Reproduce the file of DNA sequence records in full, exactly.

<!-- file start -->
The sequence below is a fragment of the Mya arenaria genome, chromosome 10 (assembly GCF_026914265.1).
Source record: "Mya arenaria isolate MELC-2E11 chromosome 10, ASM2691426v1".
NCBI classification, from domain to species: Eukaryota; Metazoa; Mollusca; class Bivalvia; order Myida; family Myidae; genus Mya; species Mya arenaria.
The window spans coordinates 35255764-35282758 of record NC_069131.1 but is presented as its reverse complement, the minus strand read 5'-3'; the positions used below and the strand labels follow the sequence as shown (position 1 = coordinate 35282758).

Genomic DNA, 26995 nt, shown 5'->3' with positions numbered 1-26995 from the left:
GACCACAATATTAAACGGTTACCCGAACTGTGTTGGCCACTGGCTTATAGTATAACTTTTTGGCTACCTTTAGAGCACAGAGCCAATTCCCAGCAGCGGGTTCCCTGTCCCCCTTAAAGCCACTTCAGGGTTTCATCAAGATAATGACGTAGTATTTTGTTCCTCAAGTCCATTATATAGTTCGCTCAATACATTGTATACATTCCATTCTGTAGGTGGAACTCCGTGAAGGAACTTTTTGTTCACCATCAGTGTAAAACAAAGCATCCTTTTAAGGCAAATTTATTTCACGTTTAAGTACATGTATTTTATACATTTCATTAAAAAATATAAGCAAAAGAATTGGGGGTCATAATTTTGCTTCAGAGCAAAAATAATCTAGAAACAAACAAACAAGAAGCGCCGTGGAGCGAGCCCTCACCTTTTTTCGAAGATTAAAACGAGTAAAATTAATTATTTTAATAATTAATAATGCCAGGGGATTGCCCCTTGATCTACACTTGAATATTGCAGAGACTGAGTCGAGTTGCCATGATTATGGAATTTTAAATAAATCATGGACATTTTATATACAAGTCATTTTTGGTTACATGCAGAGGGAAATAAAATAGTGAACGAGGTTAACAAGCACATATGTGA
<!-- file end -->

The sequence below is a fragment of the Mya arenaria genome, chromosome 10 (assembly GCF_026914265.1).
Source record: "Mya arenaria isolate MELC-2E11 chromosome 10, ASM2691426v1".
NCBI classification, from domain to species: Eukaryota; Metazoa; Mollusca; class Bivalvia; order Myida; family Myidae; genus Mya; species Mya arenaria.
The window spans coordinates 35255764-35282758 of record NC_069131.1 but is presented as its reverse complement, the minus strand read 5'-3'; the positions used below and the strand labels follow the sequence as shown (position 1 = coordinate 35282758).

Genomic DNA, 26995 nt, shown 5'->3' with positions numbered 1-26995 from the left:
GACCACAATATTAAACGGTTACCCGAACTGTGTTGGCCACTGGCTTATAGTATAACTTTTTGGCTACCTTTAGAGCACAGAGCCAATTCCCAGCAGCGGGTTCCCTGTCCCCCTTAAAGCCACTTCAGGGTTTCATCAAGATAATGACGTAGTATTTTGTTCCTCAAGTCCATTATATAGTTCGCTCAATACATTGTATACATTCCATTCTGTAGGTGGAACTCCGTGAAGGAACTTTTTGTTCACCATCAGTGTAAAACAAAGCATCCTTTTAAGGCAAATTTATTTCACGTTTAAGTACATGTATTTTATACATTTCATTAAAAAATATAAGCAAAAGAATTGGGGGTCATAATTTTGCTTCAGAGCAAAAATAATCTAGAAACAAACAAACAAGAAGCGCCGTGGAGCGAGCCCTCACCTTTTTTCGAAGATTAAAACGAGTAAAATTAATTATTTTAATAATTAATAATGCCAGGGGATTGCCCCTTGATCTACACTTGAATATTGCAGAGACTGAGTCGAGTTGCCATGATTATGGAATTTTAAATAAATCATGGACATTTTATATACAAGTCATTTTTGGTTACATGCAGAGGGAAATAAAATAGTGAACGAGGTTAACAAGCACATATGTGA